United States District Court, D. Vermont
ANTONIO D. CRAWFORD, Petitioner,
UNITED STATES DISTRICT COURT FOR THE CENTRAL (PEORIA) DISTRICT, Respondent.
OPINION AND ORDER GRANTING PLAINTIFF'S MOTION FOR
LEAVE TO PROCEED IN FORMA PAUPERIS AND DISMISSING PETITION
FOR WRIT OF MANDAMUS (DOCS. 1, 1-1)
CHRISTINA REISS, DISTRICT JUDGE
16, 2019, petitioner Antonio D. Crawford, an Illinois state
prisoner, representing himself, filed an application to
proceed without prepayment of fees supplement by a financial
affidavit, seeking to file a petition for a writ of mandamus
under 28 U.S.C. § 1361 against the United States
District Court for the Central District of Illinois. Because
his financial affidavit satisfies the requirements of 28
U.S.C. § 1915(a), Petitioner's request to proceed
in forma pauperis (Doc. 1) is GRANTED. However, for
the following reasons, this case is DISMISSED. (Doc. 1-1.)
the in forma pauperis statute, the court conducts an
initial screening of an action. See 28 U.S.C. §
1915(e)(2). Filings by self-represented parties are "to
be liberally construed, and .. . held to less stringent
standards than formal pleadings drafted by lawyers[.]"
Erickson v. Pardus, 551 U.S. 89, 94 (2007)
(citations and internal quotation marks omitted); see
also Harris v. Miller, 818 F.3d 49, 56 (2d Cir. 2016)
(per curiam). A district court may, however, dismiss a case
seeking in forma pauperis status if it determines
that the complaint "(i) is frivolous or malicious; (ii)
fails to state a claim on which relief may be granted; or
(iii) seeks monetary relief from a defendant who is immune
from such relief" 28 U.S.C. § 1915(e)(2)(B).
2012, the United States District Court for the Northern
District of Illinois sentenced Petitioner to 96 months'
imprisonment for two counts of robbing a bank with force or
violence (the "bank robbery case"). See United
States v. Crawford, No. 11-cr-0500, Judgment (N.D. Ill.
Aug. 1, 2012). In 2014, in the United States District Court
for the Central District of Illinois, Petitioner pled guilty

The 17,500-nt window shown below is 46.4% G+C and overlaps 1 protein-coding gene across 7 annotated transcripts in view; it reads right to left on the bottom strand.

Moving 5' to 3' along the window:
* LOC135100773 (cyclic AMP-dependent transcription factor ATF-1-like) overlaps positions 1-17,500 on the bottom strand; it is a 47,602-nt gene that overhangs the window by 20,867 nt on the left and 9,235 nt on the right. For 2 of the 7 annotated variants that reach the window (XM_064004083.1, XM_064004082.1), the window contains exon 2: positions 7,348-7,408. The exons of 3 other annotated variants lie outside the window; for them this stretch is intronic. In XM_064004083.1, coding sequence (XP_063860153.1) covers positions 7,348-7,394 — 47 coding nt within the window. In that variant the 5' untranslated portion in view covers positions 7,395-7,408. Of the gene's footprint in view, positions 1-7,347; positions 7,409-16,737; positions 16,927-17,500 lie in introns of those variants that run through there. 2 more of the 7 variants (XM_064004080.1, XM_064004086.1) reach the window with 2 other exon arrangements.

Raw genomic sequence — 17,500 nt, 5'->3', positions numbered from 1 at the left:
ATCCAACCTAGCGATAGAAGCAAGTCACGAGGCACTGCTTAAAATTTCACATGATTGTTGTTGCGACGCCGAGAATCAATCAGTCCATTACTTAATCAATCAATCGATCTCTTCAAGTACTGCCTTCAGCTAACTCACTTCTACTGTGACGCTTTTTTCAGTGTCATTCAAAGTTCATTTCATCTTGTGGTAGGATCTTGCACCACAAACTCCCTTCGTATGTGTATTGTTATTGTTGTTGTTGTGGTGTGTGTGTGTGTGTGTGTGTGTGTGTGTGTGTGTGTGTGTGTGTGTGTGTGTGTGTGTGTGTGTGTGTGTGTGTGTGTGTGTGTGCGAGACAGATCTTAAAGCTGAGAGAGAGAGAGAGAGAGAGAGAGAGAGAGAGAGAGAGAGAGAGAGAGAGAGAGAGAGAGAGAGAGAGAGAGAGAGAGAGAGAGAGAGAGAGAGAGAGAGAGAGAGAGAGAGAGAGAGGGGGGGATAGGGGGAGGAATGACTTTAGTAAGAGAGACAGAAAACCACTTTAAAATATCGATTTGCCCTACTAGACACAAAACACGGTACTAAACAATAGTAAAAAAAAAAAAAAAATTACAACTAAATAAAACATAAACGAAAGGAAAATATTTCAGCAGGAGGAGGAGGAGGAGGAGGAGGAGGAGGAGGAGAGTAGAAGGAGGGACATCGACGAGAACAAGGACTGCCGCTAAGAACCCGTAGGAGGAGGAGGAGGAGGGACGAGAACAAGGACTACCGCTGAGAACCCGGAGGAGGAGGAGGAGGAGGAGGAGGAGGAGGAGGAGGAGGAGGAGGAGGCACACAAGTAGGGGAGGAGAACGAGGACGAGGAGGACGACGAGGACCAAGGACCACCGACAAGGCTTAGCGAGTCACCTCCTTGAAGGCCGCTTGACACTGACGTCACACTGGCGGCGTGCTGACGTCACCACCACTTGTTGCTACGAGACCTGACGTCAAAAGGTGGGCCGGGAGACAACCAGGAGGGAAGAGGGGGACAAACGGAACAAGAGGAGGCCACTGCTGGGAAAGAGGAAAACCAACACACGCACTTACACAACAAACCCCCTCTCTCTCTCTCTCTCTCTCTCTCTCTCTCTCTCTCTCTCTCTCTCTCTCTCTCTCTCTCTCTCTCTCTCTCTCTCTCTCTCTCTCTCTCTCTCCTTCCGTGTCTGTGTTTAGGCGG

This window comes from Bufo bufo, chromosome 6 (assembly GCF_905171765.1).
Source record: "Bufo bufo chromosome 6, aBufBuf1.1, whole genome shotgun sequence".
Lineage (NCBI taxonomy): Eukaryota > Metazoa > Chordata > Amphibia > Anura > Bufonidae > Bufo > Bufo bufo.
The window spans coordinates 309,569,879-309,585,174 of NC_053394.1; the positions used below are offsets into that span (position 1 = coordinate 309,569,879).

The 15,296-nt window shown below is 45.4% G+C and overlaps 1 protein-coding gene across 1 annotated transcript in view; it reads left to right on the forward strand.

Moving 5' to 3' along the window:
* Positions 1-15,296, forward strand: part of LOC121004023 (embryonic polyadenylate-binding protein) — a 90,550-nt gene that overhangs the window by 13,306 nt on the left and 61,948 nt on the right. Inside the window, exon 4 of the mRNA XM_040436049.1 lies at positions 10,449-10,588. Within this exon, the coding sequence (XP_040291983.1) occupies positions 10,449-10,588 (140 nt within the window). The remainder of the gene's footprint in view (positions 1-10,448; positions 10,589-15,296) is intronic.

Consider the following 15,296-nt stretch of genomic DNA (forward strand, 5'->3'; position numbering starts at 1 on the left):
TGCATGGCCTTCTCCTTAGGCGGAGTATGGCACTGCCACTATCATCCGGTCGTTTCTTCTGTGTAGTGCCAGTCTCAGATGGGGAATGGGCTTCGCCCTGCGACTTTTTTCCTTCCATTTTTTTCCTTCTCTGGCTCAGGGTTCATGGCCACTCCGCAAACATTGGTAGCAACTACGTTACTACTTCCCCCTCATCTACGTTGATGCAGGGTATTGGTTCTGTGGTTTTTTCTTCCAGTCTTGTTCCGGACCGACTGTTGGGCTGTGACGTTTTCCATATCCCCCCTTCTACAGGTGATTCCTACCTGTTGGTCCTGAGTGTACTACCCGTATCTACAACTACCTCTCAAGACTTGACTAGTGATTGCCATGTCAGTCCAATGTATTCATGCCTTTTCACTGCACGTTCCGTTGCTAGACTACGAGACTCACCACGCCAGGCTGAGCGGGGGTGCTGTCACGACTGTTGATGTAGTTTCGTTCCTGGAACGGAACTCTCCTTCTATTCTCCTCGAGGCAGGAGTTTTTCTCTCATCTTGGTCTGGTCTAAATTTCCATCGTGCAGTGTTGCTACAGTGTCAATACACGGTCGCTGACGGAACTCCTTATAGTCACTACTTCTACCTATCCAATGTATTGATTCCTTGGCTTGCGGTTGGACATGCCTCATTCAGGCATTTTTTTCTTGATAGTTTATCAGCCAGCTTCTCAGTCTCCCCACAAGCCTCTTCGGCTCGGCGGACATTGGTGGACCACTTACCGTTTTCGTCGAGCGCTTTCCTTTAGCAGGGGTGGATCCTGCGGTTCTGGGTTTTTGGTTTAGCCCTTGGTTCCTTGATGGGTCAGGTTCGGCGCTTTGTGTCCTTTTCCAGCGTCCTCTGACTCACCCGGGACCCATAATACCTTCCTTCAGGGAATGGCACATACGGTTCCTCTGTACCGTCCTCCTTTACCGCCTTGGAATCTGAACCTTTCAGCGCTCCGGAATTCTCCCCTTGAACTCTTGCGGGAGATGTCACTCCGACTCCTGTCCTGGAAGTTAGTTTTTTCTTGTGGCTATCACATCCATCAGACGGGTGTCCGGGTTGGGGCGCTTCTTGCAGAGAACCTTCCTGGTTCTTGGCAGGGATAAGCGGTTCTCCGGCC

to a charge of mailing a threatening communication (the
threatening communication case") and, in 2015, that
court sentenced him to 70 months' imprisonment to be
served consecutive to his bank robbery case sentence. See
United States v. Crawford, No. 13-cr-10048, Judgment
(CD. Ill. July 2, 2015). His conviction in the threatening
communication case was affirmed on direct appeal. United
States v. Crawford, 665 Fed.Appx. 539 (7th Cir. 2016).
filed an unsuccessful petition for a writ of habeas corpus in
the Northern District of Illinois in the bank robbery case.
See Crawford v. United States, No. 14-cv-4098, Order
(N.D. Ill. Feb 22, 2017) (dismissing petition). With regard
to the threatening communication case, in January 2019,
Petitioner filed a habeas corpus petition in this court which
determined that it lacked jurisdiction and transferred the
action to the Central District of Illinois. See Crawford
v. United States of America, No. 5:19-cv-1, Order at *4
(D. Vt. Jan. 29, 2019) (noting petitioner has not yet begun
to serve his 70-month sentence in the threatening
communication case). Thereafter, in the Central District of
Illinois, Petitioner moved to dismiss the petition and, in
February, that court granted his motion dismissing the
petition without prejudice. See Crawford v. United
States, No. 1:19-cv-1033, Text Order (CD. Ill. Feb. 20,
March 2019, Petitioner filed a petition for a writ of habeas
corpus in the threatening communication case in the District
of Minnesota. See Crawford v. United
States, 2019 WL 3020816 (D. Minn. June 13, 2019). A
Report and Recommendation construed the petition as one
brought under 28 U.S.C. §2255 because it "plainly
challenge[d] the validity of Crawford's sentence[,
]" id. at *2, and recommended denial of the
petition and dismissal of the action because the petition was
filed in the wrong district. The Report and Recommendation
did not recommend transfer under 28 U.S.C. § 1631
because "it is likely Crawford would have been barred
from raising this action in the Central District of Illinois
due to this action's untimeliness." Id.
Earlier this month, based upon the Report and Recommendation
and after an independent review, the Minnesota District Court
denied his § 2255 petition. See Crawford v. United
States, 2019 WL 3017627 (D. Minn. July 10, 2019).
April 2019, Petitioner filed a petition for a writ of habeas
corpus in the Central District of California which determined
that no basis for venue existed in that district and
transferred the action to the Central District of
Illinois. See Crawford v. United States,